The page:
07.05.2011 Feature Article

The Barbarians Amidst Us

The Barbarians Amidst Us
07.05.2011 LISTEN

I am still trying to process a rather morally and visually disgusting story that was posted on the website of on April 21, 2011. Accompanying the story was the gut-wrenching picture of a man with a sheared off and bloodied right ear that was alleged to be the barbaric handiwork of some city guards employed by the Accra Metropolitan Assembly (AMA).

In the story, captioned “Trader's Ear Chopped Off By AMA Taskforce,” readers were told that Mr. Ebenezer Obeng, 35, and victim of an allegedly brutal assault by the aforesaid city guards, had been so savagely manhandled because he had flouted an AMA bylaw prohibiting hawkers from selling their wares on sidewalks and pavements of the Accra metropolis.

For starters, the manner by which Mr. Obeng, a foot-ware seller, sustained his disfiguring and life-threatening injury leaves much to be desired. On this score, two variant accounts are given, neither one of which puts the city guards involved in any laudable light.

The first account, provided by the victim himself, has a prostrate Mr. Obeng having his ear violently stamped upon and ripped off by the heavy boots of an angry city guard. The latter, we are told, was angry because Mr. Obeng had, allegedly, altercated with the city guards while the latter were attempting to eject the street hawker from the spot where he had his wares displayed.

Needless to say, about the only situation in which the ripping off of Mr. Obeng's ear would have made a little bit of sense, without necessarily meeting with the approval of the passive observer, onlooker, or even a bystander, would be if the victim had been clearly demonstrated to have endangered the lives of the arresting city guards, such as drawing up a jack-knife or even a gun and actually attempting to use it against any of these guards. Quite interestingly, however, no such threat had been alleged to have been posed by the victim in anyway.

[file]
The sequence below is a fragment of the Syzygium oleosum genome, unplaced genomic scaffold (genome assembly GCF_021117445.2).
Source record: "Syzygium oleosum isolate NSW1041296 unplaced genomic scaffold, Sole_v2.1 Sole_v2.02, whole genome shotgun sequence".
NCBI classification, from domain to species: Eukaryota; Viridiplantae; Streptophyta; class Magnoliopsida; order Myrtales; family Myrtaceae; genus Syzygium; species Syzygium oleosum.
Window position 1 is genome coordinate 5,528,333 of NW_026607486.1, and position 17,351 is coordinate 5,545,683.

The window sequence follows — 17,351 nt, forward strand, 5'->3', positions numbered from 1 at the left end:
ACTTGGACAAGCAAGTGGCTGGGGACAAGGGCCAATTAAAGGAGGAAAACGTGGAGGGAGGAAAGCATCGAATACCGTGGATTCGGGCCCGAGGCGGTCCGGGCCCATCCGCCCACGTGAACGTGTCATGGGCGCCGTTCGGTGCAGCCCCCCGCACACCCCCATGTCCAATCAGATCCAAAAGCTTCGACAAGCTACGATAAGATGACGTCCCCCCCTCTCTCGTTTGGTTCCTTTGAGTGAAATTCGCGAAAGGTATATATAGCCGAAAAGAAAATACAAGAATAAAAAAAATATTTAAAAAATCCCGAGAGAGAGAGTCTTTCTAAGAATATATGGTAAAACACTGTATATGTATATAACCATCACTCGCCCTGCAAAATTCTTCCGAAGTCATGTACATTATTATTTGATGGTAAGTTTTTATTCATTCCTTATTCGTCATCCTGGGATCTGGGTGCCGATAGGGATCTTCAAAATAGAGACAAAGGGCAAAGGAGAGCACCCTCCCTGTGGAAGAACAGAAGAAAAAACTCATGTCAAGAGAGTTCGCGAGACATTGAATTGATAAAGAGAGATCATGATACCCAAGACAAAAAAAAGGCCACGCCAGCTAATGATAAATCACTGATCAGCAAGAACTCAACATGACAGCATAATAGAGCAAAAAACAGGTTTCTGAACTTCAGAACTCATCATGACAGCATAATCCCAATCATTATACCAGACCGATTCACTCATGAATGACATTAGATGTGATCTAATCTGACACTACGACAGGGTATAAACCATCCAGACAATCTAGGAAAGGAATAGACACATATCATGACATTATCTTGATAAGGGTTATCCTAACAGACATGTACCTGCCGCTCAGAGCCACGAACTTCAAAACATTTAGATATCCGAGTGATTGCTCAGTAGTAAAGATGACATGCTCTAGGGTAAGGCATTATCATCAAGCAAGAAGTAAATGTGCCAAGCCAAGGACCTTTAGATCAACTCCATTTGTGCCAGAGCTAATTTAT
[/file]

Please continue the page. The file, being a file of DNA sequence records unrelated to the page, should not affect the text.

The second narrative account, allegedly provided by the Public Relations Officer of the Accra Metropolitan Assembly, Numo Blafo III, has Mr. Obeng struggling with arresting city guards at the (wrought-iron?) gate leading into the “Holy Gardens” headquarters of the city guards at the Kwame Nkrumah Circle for what purpose and reason, readers are not told.

Anyway, according to Numo Blafo III, Mr. Obeng sustained his unsightly ear injury as a result of having his head banged by the guards against the gate leading into the “Holy Gardens.”

In both accounts, it goes without saying that the city guards are guilty of intentionally and violently causing bodily harm to Mr. Obeng primarily because the latter had, allegedly, resisted arrest by the city guards.

The preceding, of course, brings us to a third narrative element, which concerns the fact of whether, indeed, city guards employed by the Accra Metropolitan Assembly are invested with the same coercive powers as those invested in a sworn member of the Ghana Police Service, for example, or these guards are simply authorized to issue tickets and/or summonses to hawkers and vendors who flout metropolitan bylaws vis-à-vis quality-of-life issues.